2. Find your vibranium.  This one is composed of three parts.  First, realizing you (the entrepreneur) are vibranium.  Your unique blend of skills and personality, your life experience, your passion and your interests, it all has led to this moment in time.  You were not made to be excellent at everything.  You were created to be awesome at being you.  As an important side note, this is why I struggle with people telling me they are the next Steve Jobs or Mark Zuckerberg… those goals are very complicated – there is only one Steve Jobs, and it aint you.  You can only be “like” him.  A duplicate, at best.  A good imitation, most likely.  Why settle for being second best, or almost “good”?  So BE vibranium.  BE kind, loving, generous with your gifts.  BE the solution to someone’s problem.  Second, get to using the vibranium as it is.  Before they learned to harvest and use the flowers that grew on the mountain for special powers, they were using the metal itself.  They found every possible way to use that tool.  In the same way, look at existing technology and find new uses and/or new markets for it.  The Global South does not need you to invent the internet…they just need access to it.  They don’t need you to invest AIDS medicine.  What they need is for the pills to be manufactured in inexpensive ways so that it is affordable for the poorest people.  Take what exists and do something new with it.  Third and final, play with the vibranium.  Sretch it, kick it, tinker.  Become the mad scientist, if you must, and create new technologies.  Figure out what happens when you make juices from the vibranium flowers and drink it.  Who knows! You might become the Black Panther.
  3. Use it for good.  In Wakanda, the biggest challenge was a moral one: What do we do with the goodness that we own?  All humans should and possibly do struggle with a sense of responsibility to their fellow man, and a burden to make a contribution to the human legacy.  People of color have a unique opportunity to be their own saviors – what a beautiful thing! Whether it is through sheer leadership, the introduction of an existing tool in a new market, or the creation of new technology altogether, POCs can make a strong impact in their world.  They (we) can heal our own souls and those of others simply by setting the intention of our hearts on the intention of the Creator, and wanting to bring about the ideal state that the Creator had imagined.  In other words, we get to be active participants in the restoration of dignity for all peoples of the Global South.  What a sobering yet inviting opportunity!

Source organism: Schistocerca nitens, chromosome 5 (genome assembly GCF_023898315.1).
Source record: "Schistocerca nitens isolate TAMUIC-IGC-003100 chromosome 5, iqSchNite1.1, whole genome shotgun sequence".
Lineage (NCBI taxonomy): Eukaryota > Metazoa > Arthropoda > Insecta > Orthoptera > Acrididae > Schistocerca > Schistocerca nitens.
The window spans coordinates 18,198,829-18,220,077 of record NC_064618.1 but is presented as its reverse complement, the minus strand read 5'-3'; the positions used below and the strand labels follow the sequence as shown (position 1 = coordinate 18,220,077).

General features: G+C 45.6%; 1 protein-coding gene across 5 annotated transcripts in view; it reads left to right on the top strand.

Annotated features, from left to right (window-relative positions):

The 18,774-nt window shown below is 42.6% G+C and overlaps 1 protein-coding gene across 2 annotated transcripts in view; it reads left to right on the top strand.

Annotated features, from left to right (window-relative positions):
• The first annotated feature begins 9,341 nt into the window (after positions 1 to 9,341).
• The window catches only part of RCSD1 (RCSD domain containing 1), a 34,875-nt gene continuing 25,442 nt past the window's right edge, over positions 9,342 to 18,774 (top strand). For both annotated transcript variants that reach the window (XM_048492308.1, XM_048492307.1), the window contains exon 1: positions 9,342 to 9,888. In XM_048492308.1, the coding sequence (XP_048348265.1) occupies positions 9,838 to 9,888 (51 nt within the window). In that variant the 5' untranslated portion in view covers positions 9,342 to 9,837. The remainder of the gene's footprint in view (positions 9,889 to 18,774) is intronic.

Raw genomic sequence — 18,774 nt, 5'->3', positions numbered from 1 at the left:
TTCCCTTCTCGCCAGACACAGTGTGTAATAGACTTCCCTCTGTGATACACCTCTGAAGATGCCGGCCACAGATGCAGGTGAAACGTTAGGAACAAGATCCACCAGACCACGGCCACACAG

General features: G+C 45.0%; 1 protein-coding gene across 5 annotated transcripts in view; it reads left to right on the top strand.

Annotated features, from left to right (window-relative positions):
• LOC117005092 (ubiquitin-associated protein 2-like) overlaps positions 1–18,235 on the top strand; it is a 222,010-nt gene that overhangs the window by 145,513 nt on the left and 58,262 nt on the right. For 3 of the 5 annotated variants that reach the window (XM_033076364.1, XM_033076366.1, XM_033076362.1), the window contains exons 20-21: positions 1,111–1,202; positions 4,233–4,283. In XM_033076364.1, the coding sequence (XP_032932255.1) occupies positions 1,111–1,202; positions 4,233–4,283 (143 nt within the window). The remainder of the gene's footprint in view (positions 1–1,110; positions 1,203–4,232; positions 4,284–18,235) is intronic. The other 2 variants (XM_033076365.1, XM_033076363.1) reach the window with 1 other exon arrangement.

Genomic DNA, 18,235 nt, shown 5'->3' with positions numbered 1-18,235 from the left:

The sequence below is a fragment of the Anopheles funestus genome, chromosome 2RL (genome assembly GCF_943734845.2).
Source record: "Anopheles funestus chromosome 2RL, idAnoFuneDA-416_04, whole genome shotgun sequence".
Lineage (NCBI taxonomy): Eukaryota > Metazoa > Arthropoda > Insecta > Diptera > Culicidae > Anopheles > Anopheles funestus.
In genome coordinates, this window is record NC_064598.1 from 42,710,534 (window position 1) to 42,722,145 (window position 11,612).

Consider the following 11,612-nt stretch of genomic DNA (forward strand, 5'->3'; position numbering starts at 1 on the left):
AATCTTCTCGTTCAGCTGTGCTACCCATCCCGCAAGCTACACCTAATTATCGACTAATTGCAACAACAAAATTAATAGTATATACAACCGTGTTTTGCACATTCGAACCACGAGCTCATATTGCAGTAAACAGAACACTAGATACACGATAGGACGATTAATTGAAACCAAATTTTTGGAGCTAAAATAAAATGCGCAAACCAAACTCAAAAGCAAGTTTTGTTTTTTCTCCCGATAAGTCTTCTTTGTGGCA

4. Lead the revolution.  When King T’challa emerges victorious from the water, and raises that fist, reminding us of the Black Panther movement, we are inspired to follow him.  We immediately want to know more about this guy and quickly begin to realize he is leading from his heart and into the nations.  He doesn’t have it all figured out.  But people believe in him and take big risks to defend him. Lead.  Take charge.  Don’t be arrogant, be confident.  Believe in yourself and in others.  Trust your leaders and empower people to build and create.  The revolution started before you, but it also has to start in you in order to continue.  To the degree that you enter into the movement, you become the movement.
  5. Let’s do it together.  There is no reason to go at this alone.  Building is both an intellectual exercise and a team experiment.  In Wakanda, even the fighting against each other was for each other.  They were defending their dream of Wakanda.  Creating a product that sells is as much about your ability to create as it is about other humans having opinions about your product.  Learning from others and teaching others is the key to growing.  Let the tide raise all the boats.  As a startup coach, I know systems and processes that have been proven to help a business launch and grow.  If you are still sitting on an idea, or are prototyping, I can help.  If you are selling already, and can’t seem to break even, or struggle to stay in the black, I can help.  Work with me – let’s grow together.